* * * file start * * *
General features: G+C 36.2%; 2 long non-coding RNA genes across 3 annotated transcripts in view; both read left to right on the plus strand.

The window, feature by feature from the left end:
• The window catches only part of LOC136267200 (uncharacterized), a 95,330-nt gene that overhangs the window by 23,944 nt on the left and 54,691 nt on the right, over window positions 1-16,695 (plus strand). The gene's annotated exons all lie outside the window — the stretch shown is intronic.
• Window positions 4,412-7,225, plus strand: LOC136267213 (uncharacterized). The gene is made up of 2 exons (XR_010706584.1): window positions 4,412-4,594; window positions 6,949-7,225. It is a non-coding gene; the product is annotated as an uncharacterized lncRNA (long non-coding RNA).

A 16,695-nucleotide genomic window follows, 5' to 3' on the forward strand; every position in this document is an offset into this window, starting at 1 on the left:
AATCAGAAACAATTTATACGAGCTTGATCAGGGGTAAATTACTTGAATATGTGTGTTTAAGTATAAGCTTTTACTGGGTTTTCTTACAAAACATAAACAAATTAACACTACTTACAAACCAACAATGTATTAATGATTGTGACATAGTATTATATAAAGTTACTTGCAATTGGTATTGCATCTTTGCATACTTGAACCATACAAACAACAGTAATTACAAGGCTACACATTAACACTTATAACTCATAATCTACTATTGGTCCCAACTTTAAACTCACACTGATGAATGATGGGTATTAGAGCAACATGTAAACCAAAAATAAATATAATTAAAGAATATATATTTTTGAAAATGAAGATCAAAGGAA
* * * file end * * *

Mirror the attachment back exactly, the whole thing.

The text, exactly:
General features: G+C 36.2%; 2 long non-coding RNA genes across 3 annotated transcripts in view; both read left to right on the plus strand.

The window, feature by feature from the left end:
• The window catches only part of LOC136267200 (uncharacterized), a 95,330-nt gene that overhangs the window by 23,944 nt on the left and 54,691 nt on the right, over window positions 1-16,695 (plus strand). The gene's annotated exons all lie outside the window — the stretch shown is intronic.
• Window positions 4,412-7,225, plus strand: LOC136267213 (uncharacterized). The gene is made up of 2 exons (XR_010706584.1): window positions 4,412-4,594; window positions 6,949-7,225. It is a non-coding gene; the product is annotated as an uncharacterized lncRNA (long non-coding RNA).

A 16,695-nucleotide genomic window follows, 5' to 3' on the forward strand; every position in this document is an offset into this window, starting at 1 on the left:
AATCAGAAACAATTTATACGAGCTTGATCAGGGGTAAATTACTTGAATATGTGTGTTTAAGTATAAGCTTTTACTGGGTTTTCTTACAAAACATAAACAAATTAACACTACTTACAAACCAACAATGTATTAATGATTGTGACATAGTATTATATAAAGTTACTTGCAATTGGTATTGCATCTTTGCATACTTGAACCATACAAACAACAGTAATTACAAGGCTACACATTAACACTTATAACTCATAATCTACTATTGGTCCCAACTTTAAACTCACACTGATGAATGATGGGTATTAGAGCAACATGTAAACCAAAAATAAATATAATTAAAGAATATATATTTTTGAAAATGAAGATCAAAGGAA